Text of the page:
Once we had prioritised which features we wanted to develop we began to look into possible solution on how we could help the user achieve tasks such as generating cocktail recipes with ingredients at hand.
Sitemap. From the research data we collected we know have a clearer understanding regarding the users wants, needs and expectations regarding our product. Our research also indicated a priority on which features users felt where more useful to them.
My challenge will be to create a journey that allows the user to complete their intended goal in the most direct and user friendly manner. Along the way I must keep the user clearly informed so that whenever a problem occurs the user is notified and presented with alternative options to continue their journey.
User flow. After generating a number of solutions on how we can help the user achieve their tasks, we being to understand how the user will use the products and which steps they need to take to achieve their goal.
We start to plan our the information architecture to figure out a logical way to organise information and features and explore in further detail how the user can be guided into using particular functions of the app.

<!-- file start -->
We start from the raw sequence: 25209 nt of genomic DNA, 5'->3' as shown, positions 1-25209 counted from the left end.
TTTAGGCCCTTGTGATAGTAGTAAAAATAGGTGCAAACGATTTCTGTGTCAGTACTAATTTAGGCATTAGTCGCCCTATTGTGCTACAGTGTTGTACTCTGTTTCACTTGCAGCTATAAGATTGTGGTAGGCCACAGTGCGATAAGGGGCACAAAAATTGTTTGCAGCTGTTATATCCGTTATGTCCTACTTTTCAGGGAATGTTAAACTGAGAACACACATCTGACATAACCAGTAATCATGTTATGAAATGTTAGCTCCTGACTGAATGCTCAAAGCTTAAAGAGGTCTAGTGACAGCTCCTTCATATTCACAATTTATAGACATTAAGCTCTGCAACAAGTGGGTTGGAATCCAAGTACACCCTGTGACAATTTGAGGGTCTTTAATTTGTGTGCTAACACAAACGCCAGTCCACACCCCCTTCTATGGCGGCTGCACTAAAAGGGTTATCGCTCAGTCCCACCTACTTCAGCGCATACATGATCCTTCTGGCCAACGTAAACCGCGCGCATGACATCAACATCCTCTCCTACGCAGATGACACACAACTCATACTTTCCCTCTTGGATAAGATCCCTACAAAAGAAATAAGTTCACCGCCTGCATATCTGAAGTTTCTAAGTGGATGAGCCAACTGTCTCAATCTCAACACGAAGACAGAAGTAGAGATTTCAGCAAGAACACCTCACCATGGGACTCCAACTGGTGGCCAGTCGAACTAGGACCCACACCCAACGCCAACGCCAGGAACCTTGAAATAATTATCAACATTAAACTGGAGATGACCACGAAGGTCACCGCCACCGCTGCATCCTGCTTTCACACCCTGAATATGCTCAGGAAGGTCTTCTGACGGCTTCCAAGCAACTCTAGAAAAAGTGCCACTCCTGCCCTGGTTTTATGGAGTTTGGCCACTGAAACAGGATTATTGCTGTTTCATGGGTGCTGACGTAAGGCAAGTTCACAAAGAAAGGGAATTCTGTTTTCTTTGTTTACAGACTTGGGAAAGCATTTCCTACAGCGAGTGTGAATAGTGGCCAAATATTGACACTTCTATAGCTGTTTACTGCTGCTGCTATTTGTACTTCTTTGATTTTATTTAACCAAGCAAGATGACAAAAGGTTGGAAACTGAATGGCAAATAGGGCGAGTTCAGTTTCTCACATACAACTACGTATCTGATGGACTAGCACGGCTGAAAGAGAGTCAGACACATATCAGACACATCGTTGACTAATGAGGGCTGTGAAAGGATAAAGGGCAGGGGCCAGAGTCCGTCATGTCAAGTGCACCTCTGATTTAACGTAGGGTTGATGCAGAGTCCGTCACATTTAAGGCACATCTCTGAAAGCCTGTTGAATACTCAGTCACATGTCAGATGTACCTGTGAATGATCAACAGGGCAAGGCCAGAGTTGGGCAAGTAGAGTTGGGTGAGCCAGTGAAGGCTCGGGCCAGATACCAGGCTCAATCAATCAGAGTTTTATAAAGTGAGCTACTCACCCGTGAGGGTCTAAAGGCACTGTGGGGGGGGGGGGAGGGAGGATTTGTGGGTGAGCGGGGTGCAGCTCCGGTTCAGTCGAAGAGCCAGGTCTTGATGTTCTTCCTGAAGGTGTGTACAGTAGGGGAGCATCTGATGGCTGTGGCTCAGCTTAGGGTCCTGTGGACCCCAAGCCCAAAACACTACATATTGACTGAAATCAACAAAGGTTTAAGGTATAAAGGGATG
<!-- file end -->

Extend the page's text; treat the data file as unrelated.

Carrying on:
One of the primary functions of the product was to educate and help users to create cocktail based on the ingredients that had at home. Several methods to add recipes to the app were considered such as manual input, scanning barcode of products but in the end I opted for a clickable list as it seemed much faster and efficient to compile an ingredients list that way. Once the user has entered they existing ingredients the app would help them generate recipes they could make. I used a flow chart to design a user flow before moving into more details with a wireframe flow.
Creative visuals for prototyping
Prototype. The wireframes were mocked up into high fidelity visuals to produce an interactive prototype. An interactive prototype will allow the designer to test the product proving or disproving theories on how a customer will interact with the product. By using the prototype as a test platform we can use the information to continue to improve and refine the user experience.
What was achieved?
On this occasion the prototype was used as a proof of concept for the client to present to his stakeholders in the brewery company. The idea was met with positive feedback and the app has now put forward as a product for its marketing department for potential funding and further development.